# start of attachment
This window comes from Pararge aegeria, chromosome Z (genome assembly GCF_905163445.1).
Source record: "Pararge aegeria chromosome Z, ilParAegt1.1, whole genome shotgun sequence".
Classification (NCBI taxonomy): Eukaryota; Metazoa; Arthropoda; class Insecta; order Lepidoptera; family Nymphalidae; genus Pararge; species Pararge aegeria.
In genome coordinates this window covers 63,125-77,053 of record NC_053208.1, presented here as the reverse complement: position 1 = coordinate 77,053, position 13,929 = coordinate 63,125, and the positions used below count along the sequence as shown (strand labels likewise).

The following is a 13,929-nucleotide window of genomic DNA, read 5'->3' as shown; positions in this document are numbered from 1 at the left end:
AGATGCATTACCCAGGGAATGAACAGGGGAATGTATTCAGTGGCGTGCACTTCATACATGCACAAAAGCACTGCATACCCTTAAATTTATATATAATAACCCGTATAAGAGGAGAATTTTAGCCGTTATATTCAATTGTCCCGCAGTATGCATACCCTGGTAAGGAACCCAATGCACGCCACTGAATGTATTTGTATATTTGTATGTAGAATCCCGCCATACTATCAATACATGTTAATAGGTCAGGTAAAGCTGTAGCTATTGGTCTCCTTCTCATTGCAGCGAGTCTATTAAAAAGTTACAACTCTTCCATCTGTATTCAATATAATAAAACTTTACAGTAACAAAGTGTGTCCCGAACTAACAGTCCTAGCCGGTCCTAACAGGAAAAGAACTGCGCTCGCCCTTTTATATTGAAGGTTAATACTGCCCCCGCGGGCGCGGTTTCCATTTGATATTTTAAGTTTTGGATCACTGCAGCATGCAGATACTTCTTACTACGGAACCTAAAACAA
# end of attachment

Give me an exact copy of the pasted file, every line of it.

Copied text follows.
This window comes from Pararge aegeria, chromosome Z (genome assembly GCF_905163445.1).
Source record: "Pararge aegeria chromosome Z, ilParAegt1.1, whole genome shotgun sequence".
Classification (NCBI taxonomy): Eukaryota; Metazoa; Arthropoda; class Insecta; order Lepidoptera; family Nymphalidae; genus Pararge; species Pararge aegeria.
In genome coordinates this window covers 63,125-77,053 of record NC_053208.1, presented here as the reverse complement: position 1 = coordinate 77,053, position 13,929 = coordinate 63,125, and the positions used below count along the sequence as shown (strand labels likewise).

The following is a 13,929-nucleotide window of genomic DNA, read 5'->3' as shown; positions in this document are numbered from 1 at the left end:
AGATGCATTACCCAGGGAATGAACAGGGGAATGTATTCAGTGGCGTGCACTTCATACATGCACAAAAGCACTGCATACCCTTAAATTTATATATAATAACCCGTATAAGAGGAGAATTTTAGCCGTTATATTCAATTGTCCCGCAGTATGCATACCCTGGTAAGGAACCCAATGCACGCCACTGAATGTATTTGTATATTTGTATGTAGAATCCCGCCATACTATCAATACATGTTAATAGGTCAGGTAAAGCTGTAGCTATTGGTCTCCTTCTCATTGCAGCGAGTCTATTAAAAAGTTACAACTCTTCCATCTGTATTCAATATAATAAAACTTTACAGTAACAAAGTGTGTCCCGAACTAACAGTCCTAGCCGGTCCTAACAGGAAAAGAACTGCGCTCGCCCTTTTATATTGAAGGTTAATACTGCCCCCGCGGGCGCGGTTTCCATTTGATATTTTAAGTTTTGGATCACTGCAGCATGCAGATACTTCTTACTACGGAACCTAAAACAA